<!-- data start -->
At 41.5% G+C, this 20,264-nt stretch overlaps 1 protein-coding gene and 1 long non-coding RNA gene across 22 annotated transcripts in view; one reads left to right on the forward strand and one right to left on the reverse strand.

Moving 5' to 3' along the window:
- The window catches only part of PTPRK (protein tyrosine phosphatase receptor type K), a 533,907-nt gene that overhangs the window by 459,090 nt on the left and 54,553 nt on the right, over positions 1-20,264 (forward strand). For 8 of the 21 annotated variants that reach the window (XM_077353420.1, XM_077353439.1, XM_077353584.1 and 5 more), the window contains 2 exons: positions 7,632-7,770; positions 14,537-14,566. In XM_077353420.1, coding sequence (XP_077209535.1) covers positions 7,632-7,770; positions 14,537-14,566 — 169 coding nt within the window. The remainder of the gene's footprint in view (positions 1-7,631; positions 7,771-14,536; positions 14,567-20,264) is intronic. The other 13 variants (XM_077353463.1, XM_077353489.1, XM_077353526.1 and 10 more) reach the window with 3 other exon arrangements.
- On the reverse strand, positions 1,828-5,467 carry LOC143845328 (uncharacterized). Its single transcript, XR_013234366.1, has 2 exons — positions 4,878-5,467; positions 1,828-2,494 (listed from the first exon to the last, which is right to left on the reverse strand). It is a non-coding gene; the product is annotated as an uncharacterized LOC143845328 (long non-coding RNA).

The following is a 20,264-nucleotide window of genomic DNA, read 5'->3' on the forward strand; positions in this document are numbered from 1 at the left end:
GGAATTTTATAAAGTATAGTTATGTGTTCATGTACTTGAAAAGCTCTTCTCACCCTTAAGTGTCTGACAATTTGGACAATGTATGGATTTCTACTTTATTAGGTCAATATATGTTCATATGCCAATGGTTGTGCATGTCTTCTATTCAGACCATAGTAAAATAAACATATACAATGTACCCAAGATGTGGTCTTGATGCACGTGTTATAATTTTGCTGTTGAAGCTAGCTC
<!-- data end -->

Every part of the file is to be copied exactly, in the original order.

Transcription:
At 41.5% G+C, this 20,264-nt stretch overlaps 1 protein-coding gene and 1 long non-coding RNA gene across 22 annotated transcripts in view; one reads left to right on the forward strand and one right to left on the reverse strand.

Moving 5' to 3' along the window:
- The window catches only part of PTPRK (protein tyrosine phosphatase receptor type K), a 533,907-nt gene that overhangs the window by 459,090 nt on the left and 54,553 nt on the right, over positions 1-20,264 (forward strand). For 8 of the 21 annotated variants that reach the window (XM_077353420.1, XM_077353439.1, XM_077353584.1 and 5 more), the window contains 2 exons: positions 7,632-7,770; positions 14,537-14,566. In XM_077353420.1, coding sequence (XP_077209535.1) covers positions 7,632-7,770; positions 14,537-14,566 — 169 coding nt within the window. The remainder of the gene's footprint in view (positions 1-7,631; positions 7,771-14,536; positions 14,567-20,264) is intronic. The other 13 variants (XM_077353463.1, XM_077353489.1, XM_077353526.1 and 10 more) reach the window with 3 other exon arrangements.
- On the reverse strand, positions 1,828-5,467 carry LOC143845328 (uncharacterized). Its single transcript, XR_013234366.1, has 2 exons — positions 4,878-5,467; positions 1,828-2,494 (listed from the first exon to the last, which is right to left on the reverse strand). It is a non-coding gene; the product is annotated as an uncharacterized LOC143845328 (long non-coding RNA).

The following is a 20,264-nucleotide window of genomic DNA, read 5'->3' on the forward strand; positions in this document are numbered from 1 at the left end:
GGAATTTTATAAAGTATAGTTATGTGTTCATGTACTTGAAAAGCTCTTCTCACCCTTAAGTGTCTGACAATTTGGACAATGTATGGATTTCTACTTTATTAGGTCAATATATGTTCATATGCCAATGGTTGTGCATGTCTTCTATTCAGACCATAGTAAAATAAACATATACAATGTACCCAAGATGTGGTCTTGATGCACGTGTTATAATTTTGCTGTTGAAGCTAGCTC